Attackers Turn Password Recovery Into BackdoorAssault on CloudFlare shows that companies need to pay attention to how their security services are locked down, and how the credentials for those services can be recovered.
Matthew Prince thought he had done everything right to secure his business e-mail account.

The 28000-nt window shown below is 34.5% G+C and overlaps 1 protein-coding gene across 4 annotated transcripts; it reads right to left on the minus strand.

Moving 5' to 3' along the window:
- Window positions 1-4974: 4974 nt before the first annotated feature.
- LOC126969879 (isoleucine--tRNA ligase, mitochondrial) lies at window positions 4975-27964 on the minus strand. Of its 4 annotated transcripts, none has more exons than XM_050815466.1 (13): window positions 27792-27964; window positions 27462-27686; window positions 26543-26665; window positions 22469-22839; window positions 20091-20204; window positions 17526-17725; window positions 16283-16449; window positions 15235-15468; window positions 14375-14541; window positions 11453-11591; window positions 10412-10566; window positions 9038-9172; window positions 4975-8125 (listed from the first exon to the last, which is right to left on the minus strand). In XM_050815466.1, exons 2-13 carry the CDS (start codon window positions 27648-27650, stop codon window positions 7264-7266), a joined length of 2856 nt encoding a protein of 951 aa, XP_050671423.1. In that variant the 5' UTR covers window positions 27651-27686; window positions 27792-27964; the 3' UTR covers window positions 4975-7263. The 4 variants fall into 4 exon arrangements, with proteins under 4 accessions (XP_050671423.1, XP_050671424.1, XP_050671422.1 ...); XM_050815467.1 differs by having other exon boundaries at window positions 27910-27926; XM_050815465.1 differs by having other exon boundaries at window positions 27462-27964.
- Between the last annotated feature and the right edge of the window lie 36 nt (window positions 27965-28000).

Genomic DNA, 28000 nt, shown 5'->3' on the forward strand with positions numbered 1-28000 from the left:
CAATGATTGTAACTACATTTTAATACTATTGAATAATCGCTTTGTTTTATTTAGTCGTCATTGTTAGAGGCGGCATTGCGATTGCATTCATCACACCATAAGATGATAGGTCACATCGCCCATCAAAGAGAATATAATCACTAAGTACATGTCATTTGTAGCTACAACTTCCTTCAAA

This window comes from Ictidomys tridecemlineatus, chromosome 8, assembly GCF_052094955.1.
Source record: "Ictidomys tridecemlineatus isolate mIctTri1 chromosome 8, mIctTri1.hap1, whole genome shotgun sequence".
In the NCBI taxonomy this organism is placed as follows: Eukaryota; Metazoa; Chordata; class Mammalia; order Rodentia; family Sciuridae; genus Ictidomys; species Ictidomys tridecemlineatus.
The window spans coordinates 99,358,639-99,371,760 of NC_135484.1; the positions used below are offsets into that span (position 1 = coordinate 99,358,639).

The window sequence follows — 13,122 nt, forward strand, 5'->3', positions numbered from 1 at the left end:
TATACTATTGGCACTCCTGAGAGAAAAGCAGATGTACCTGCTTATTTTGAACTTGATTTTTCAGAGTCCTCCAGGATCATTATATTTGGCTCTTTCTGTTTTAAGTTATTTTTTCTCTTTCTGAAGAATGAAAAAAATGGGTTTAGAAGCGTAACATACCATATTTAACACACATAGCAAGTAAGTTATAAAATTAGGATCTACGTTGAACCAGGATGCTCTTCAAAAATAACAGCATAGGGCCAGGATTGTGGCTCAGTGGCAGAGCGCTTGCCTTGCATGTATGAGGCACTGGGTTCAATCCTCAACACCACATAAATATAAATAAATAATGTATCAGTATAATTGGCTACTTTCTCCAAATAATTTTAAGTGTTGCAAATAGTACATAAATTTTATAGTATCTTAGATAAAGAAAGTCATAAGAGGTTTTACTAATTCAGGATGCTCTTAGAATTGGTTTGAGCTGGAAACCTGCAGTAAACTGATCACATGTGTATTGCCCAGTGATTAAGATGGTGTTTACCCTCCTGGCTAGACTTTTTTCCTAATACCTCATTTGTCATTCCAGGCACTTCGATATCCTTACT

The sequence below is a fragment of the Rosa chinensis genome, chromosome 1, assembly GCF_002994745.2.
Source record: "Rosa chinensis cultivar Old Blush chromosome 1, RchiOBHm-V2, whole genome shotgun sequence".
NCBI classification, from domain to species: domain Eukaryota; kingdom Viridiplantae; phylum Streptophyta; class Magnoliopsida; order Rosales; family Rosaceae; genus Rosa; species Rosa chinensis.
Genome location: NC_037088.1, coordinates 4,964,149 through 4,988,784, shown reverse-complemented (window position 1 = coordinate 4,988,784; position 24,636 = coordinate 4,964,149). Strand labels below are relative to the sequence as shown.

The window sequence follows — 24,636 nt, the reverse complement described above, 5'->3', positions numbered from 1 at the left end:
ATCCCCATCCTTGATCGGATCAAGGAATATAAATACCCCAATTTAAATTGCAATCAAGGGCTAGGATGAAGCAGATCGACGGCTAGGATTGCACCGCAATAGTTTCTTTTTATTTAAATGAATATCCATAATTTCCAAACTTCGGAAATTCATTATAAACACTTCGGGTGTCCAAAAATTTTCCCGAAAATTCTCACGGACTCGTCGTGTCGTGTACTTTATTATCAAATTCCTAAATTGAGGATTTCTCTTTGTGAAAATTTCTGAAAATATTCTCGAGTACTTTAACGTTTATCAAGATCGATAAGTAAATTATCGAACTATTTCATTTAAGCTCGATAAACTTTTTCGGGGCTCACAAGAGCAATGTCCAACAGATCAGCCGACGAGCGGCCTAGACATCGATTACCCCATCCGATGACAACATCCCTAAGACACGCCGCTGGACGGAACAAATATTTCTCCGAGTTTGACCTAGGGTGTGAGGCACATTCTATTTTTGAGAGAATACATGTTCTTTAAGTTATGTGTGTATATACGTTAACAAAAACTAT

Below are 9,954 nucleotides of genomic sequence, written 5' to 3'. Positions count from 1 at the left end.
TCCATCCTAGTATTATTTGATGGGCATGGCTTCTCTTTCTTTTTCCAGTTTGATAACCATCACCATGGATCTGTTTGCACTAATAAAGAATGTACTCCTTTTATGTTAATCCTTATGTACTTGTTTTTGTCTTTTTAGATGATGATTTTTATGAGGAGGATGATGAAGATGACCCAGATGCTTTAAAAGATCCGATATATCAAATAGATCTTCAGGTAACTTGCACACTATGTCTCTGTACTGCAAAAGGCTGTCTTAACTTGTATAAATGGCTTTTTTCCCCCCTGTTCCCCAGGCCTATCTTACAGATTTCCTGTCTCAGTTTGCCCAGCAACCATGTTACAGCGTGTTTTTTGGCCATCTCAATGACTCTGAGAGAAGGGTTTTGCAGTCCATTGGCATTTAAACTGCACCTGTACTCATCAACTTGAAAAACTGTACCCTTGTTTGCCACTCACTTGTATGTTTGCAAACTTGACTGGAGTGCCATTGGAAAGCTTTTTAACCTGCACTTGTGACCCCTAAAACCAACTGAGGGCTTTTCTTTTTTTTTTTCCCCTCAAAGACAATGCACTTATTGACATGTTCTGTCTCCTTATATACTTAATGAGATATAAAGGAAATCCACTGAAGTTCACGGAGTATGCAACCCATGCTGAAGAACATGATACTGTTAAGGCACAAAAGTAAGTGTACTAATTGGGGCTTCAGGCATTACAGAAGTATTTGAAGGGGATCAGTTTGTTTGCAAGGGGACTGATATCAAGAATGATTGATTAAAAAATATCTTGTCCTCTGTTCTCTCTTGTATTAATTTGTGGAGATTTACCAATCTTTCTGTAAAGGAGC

The CEO of CloudFlare, a website protection company, had used a complex and unique password as well as two-factor authentication to lock down access to his account on the company's Google-hosted e-mail service. Yet attackers found a different way to get in: The account recovery process used Prince's personal e-mail address, which--while it had a complex password--did not have other security protections. By social-engineering his mobile phone provider (AT&T) and exploiting Google's process for resetting passwords over the phone, the malicious group gained access to Prince's personal e-mail, and then leveraged that to recover the credentials for CloudFlare's e-mail system.
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